Initially centered in the auto industry, the semiconductor shortage has now spread to a range of other consumer electronics, including computers, smartphones, tablets, headphones, and appliances. The latest news is that internet routers could become the next victim of chip shortages disrupting global supply chains and may pose a problem for households and businesses who need an internet connection to survive in today's digital economy.
Sources told Bloomberg that internet service providers report delays of up to one year for network routers due to chip shortages. This is doubled previous wait times, the source added.
In today's hybrid work environment, internet routers are among the most critical devices to keep businesses and employees connected. If a router shortage develops, it will prevent an internet service provider from adding new customers to its network. Nevertheless, existing customers wouldn't have their routers serviced upon malfunction or upgraded if they need more speed.
Karsten Gewecke, head of European regional business for Zyxel Communications Corp, a Taiwan-based router-producer, said remote work spurred by the virus pandemic led to a massive demand pull for home broadband equipment. The chip shortages couldn't have come at the worst time as more people work from home.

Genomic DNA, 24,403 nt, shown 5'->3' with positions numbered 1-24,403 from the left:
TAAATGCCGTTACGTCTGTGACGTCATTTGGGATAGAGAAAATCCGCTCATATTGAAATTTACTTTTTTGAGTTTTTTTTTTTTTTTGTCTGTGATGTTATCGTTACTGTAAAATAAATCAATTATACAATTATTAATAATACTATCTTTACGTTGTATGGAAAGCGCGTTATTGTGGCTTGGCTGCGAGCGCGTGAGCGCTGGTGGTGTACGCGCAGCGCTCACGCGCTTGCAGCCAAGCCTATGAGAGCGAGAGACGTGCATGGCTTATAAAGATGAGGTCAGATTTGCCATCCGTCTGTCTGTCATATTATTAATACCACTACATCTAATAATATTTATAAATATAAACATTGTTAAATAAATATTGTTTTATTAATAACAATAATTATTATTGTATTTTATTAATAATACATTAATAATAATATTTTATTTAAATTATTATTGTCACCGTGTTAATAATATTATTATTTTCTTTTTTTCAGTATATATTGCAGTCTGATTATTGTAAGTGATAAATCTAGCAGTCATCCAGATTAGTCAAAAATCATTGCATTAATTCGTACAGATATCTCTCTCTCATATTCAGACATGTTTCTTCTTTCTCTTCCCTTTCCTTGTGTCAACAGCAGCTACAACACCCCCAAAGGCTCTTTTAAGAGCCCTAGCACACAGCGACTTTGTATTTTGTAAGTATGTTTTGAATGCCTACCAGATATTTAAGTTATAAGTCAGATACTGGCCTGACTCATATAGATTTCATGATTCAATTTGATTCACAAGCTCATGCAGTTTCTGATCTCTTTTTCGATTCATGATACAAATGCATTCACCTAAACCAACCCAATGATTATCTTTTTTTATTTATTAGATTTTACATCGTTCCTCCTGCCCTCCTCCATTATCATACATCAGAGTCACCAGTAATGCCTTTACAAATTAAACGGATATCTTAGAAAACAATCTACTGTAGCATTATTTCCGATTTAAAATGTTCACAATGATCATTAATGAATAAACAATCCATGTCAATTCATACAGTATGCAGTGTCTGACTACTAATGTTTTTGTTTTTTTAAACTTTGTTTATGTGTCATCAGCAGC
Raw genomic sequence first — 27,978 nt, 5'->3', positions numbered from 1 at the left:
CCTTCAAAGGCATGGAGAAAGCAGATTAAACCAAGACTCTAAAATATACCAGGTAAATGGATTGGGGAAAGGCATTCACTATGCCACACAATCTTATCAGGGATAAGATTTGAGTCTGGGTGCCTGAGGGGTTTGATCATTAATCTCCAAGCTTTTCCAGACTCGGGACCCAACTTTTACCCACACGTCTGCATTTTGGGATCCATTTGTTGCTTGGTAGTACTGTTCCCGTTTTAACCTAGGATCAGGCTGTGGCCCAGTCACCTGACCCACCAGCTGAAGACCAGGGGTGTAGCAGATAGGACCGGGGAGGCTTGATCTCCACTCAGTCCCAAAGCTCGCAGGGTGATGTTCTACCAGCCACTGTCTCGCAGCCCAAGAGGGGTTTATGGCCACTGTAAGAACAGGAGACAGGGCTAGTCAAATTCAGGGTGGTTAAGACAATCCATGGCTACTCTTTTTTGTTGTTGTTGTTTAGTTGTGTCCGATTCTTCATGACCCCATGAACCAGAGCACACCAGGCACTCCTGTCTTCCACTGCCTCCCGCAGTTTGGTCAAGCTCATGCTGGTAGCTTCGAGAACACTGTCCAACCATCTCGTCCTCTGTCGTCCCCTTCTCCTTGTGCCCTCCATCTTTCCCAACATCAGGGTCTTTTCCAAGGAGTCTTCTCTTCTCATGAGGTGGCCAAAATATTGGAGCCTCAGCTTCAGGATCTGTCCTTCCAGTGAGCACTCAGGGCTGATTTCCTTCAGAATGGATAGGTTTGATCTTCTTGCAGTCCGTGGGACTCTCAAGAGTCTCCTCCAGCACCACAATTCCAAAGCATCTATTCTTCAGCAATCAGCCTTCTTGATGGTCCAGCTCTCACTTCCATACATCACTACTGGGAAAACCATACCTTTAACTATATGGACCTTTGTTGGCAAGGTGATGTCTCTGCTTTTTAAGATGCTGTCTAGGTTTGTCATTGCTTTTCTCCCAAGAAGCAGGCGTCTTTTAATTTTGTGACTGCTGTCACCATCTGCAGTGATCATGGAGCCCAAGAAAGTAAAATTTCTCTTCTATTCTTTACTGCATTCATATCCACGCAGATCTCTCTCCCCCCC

Zyxel recently urged customers to order routers well in advance because the lead time for semiconductor components from Broadcom has doubled since last year. Zyxel is a major supplier of routers across Europe.
Adtran, a U.S. network equipment maker, warned customers about upcoming supply chain risks and has more than double its inventory to avoid chip shortages.
Gewecke said no internet service provider had exhausted their inventory of routers, but supplies will be tight for the next six months. "We have been very close several times," he said. "It could still happen."
Susquehanna Financial Group shows lead times for chip orders has just surpassed the 2018 highs.
"It's a snowball effect that we're pushing in front of us, and the situation since then has just become worse and worse and worse," said Gewecke. "When I talk to some of the chipset vendors, some of them tell me that they have something like overbooking of 300% of their capacity."
It comes as no surprise that given the current shortage in semiconductors, chip prices are quickly rising in early 2021.
Earlier in the year, we noted that the chip situation had been turning dire and was now being referred to as the "most serious shortage in years". Qualcomm's CEO said last month that there were now shortages "across the board."
And it wasn't just Qualcomm or Samsung executives speaking out: industry sources said chip shortages are now beginning to hit Apple.
The potential shortage of network routers comes at the worst possible timing as the workforce's digitalization pushes millions of people into remote or hybrid work that means network routers, if it's at home or their employer, are more critical than ever.